The Applied Biodiversity Science NSF-IGERT Program at Texas A&M announced its annual Amazon Field School will be May 13-31 in the lowland rain forests of southeastern Peru. The course will take place in the Tambopata National Reserve, a region with some of the highest recorded levels of biodiversity in the world. Students will engage in a variety of field methods from the biological and social sciences to evaluate the causes, consequences and solutions to biodiversity loss. Participants will explore a variety of terrestrial and aquatic habitats, visit local communities, organizations and ecotourism lodges, and talk with conservation practitioners and scientists.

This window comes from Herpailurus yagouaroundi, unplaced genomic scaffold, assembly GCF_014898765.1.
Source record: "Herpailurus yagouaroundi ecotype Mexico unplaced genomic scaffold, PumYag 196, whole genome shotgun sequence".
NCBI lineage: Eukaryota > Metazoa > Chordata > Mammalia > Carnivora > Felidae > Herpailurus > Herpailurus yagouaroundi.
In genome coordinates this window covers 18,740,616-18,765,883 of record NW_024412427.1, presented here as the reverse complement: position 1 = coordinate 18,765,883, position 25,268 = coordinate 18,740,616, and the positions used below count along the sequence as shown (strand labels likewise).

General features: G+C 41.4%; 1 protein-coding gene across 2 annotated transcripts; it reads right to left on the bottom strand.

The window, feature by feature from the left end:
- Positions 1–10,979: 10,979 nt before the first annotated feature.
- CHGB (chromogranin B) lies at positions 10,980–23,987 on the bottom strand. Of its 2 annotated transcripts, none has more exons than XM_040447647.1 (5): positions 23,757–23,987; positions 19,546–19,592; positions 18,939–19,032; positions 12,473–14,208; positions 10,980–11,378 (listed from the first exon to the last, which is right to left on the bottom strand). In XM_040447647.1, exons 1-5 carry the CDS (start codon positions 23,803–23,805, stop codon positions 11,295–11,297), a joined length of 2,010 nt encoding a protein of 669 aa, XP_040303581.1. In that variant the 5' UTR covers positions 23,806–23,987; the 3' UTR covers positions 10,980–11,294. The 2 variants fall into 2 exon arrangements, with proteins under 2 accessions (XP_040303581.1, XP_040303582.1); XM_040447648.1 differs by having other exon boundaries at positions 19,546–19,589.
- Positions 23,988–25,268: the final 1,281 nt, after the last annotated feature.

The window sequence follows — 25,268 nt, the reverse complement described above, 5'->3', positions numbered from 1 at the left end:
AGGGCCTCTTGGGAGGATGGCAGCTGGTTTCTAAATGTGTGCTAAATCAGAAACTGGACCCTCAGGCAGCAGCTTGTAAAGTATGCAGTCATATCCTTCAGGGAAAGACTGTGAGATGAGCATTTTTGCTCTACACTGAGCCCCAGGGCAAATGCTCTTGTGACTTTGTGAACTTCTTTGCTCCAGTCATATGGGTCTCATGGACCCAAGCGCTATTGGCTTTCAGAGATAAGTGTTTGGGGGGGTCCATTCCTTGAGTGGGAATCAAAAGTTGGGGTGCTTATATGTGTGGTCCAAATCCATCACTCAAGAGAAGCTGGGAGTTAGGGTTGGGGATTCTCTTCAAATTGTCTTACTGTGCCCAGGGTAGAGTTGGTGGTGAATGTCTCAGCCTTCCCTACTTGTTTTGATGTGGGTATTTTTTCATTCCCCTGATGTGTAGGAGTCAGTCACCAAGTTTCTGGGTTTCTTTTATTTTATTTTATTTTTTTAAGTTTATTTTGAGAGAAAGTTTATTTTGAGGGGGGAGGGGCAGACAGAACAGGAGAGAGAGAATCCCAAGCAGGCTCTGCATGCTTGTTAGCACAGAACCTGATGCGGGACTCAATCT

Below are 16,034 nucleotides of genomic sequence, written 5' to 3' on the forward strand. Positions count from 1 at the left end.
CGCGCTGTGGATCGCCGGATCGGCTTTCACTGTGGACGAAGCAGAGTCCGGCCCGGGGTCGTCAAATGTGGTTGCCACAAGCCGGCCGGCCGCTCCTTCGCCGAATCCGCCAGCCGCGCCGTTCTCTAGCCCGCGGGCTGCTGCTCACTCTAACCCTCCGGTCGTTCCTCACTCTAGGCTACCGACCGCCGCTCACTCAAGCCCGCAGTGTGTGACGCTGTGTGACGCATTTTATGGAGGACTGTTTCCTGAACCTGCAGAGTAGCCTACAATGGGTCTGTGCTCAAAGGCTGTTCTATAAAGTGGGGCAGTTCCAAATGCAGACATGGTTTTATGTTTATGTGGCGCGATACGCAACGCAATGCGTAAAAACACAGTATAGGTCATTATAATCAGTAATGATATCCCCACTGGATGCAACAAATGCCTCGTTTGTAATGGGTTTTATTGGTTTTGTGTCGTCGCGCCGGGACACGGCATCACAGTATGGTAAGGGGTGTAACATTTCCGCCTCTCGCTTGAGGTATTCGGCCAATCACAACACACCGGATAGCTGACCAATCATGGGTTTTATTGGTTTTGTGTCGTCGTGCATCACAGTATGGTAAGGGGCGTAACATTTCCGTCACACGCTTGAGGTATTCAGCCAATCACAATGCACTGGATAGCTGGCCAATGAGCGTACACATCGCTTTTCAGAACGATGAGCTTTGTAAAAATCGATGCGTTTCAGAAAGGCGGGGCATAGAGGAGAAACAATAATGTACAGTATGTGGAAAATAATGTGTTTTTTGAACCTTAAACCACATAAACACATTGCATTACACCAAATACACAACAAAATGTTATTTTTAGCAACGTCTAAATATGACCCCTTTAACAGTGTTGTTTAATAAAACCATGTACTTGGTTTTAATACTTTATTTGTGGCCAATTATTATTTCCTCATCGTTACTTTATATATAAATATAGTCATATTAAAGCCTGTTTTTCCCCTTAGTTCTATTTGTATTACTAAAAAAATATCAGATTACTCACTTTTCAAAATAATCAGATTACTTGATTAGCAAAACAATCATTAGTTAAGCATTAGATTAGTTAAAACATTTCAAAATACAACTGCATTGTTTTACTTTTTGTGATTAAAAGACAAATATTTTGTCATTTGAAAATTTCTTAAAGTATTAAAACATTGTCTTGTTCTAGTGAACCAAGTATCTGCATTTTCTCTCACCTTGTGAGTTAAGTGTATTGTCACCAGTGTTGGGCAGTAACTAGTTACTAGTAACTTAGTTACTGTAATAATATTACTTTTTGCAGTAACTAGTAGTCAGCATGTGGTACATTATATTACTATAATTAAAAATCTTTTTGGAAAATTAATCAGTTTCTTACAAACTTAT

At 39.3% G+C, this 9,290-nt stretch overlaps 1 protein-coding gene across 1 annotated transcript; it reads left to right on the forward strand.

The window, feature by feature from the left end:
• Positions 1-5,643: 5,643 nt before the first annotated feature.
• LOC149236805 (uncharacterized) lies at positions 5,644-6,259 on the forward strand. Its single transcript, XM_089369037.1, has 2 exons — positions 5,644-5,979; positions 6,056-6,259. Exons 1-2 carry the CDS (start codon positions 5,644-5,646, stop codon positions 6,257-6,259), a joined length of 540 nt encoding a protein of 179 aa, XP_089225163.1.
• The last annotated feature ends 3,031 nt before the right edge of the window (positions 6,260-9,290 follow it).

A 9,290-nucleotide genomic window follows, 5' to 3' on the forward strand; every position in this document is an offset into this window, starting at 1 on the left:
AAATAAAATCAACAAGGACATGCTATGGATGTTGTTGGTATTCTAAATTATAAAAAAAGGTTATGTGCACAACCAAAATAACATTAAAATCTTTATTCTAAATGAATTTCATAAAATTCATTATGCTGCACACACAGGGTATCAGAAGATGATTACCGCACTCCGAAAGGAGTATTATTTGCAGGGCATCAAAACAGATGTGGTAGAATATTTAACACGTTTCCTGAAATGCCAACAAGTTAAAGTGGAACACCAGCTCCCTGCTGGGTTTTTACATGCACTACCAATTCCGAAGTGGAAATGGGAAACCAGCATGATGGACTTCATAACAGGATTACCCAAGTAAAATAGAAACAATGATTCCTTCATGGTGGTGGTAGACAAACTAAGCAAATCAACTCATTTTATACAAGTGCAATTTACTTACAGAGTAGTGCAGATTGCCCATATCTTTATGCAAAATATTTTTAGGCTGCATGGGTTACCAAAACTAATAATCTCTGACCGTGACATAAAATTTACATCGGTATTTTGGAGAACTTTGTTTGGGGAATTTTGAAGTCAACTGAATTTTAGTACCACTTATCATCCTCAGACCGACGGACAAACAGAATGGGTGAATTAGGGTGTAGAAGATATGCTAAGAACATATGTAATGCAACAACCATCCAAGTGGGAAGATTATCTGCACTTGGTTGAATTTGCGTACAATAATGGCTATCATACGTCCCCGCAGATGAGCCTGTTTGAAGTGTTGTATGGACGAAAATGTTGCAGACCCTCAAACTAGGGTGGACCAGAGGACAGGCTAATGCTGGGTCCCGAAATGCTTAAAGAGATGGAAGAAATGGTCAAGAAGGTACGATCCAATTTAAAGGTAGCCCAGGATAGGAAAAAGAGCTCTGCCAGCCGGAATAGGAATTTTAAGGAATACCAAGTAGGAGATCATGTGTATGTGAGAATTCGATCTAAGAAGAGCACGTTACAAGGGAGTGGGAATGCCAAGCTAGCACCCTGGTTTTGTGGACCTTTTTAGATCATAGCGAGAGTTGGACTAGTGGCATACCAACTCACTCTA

Students are required to cover the cost of airfare (approximately $1,300), and some personal expenses (approximately $300), but all other food, lodging and local transportation will be provided. This course confers 3-4 academic credits and all Texas A&M graduate and upper division undergraduate students who have a strong interest in the social and ecological dimensions of biodiversity conservation are eligible.
To apply, send a two-page CV and letter of interest explaining why you want to attend this course by Friday (Dec. 11) to the Applied Biodiversity Science NSF-IGERT Program Coordinator Elizabeth Shapiro: firstname.lastname@example.org. For more information, see: http://biodiversity.tamu.edu/field_school.html.